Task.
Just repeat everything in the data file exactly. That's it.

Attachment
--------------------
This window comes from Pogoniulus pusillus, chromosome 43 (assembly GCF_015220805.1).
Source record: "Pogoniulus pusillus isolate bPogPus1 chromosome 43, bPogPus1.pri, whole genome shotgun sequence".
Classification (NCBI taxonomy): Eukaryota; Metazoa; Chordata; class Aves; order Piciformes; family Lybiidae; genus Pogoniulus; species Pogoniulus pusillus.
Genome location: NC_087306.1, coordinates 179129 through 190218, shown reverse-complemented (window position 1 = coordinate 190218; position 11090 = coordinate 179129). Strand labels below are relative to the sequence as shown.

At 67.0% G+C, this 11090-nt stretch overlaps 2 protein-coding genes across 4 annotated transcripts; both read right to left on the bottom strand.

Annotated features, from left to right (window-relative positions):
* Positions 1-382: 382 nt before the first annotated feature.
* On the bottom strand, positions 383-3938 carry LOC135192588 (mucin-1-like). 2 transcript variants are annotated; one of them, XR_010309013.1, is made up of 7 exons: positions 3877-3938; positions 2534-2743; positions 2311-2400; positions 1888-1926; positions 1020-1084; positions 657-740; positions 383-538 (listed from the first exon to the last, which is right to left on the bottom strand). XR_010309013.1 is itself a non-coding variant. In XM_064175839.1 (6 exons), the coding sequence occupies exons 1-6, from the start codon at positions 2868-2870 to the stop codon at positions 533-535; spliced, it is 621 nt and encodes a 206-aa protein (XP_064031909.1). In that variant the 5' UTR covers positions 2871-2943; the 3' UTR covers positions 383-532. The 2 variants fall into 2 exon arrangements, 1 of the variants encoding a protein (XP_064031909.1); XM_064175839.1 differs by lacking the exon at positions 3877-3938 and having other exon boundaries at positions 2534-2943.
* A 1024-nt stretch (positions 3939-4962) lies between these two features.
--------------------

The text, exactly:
This window comes from Pogoniulus pusillus, chromosome 43 (assembly GCF_015220805.1).
Source record: "Pogoniulus pusillus isolate bPogPus1 chromosome 43, bPogPus1.pri, whole genome shotgun sequence".
Classification (NCBI taxonomy): Eukaryota; Metazoa; Chordata; class Aves; order Piciformes; family Lybiidae; genus Pogoniulus; species Pogoniulus pusillus.
Genome location: NC_087306.1, coordinates 179129 through 190218, shown reverse-complemented (window position 1 = coordinate 190218; position 11090 = coordinate 179129). Strand labels below are relative to the sequence as shown.

At 67.0% G+C, this 11090-nt stretch overlaps 2 protein-coding genes across 4 annotated transcripts; both read right to left on the bottom strand.

Annotated features, from left to right (window-relative positions):
* Positions 1-382: 382 nt before the first annotated feature.
* On the bottom strand, positions 383-3938 carry LOC135192588 (mucin-1-like). 2 transcript variants are annotated; one of them, XR_010309013.1, is made up of 7 exons: positions 3877-3938; positions 2534-2743; positions 2311-2400; positions 1888-1926; positions 1020-1084; positions 657-740; positions 383-538 (listed from the first exon to the last, which is right to left on the bottom strand). XR_010309013.1 is itself a non-coding variant. In XM_064175839.1 (6 exons), the coding sequence occupies exons 1-6, from the start codon at positions 2868-2870 to the stop codon at positions 533-535; spliced, it is 621 nt and encodes a 206-aa protein (XP_064031909.1). In that variant the 5' UTR covers positions 2871-2943; the 3' UTR covers positions 383-532. The 2 variants fall into 2 exon arrangements, 1 of the variants encoding a protein (XP_064031909.1); XM_064175839.1 differs by lacking the exon at positions 3877-3938 and having other exon boundaries at positions 2534-2943.
* A 1024-nt stretch (positions 3939-4962) lies between these two features.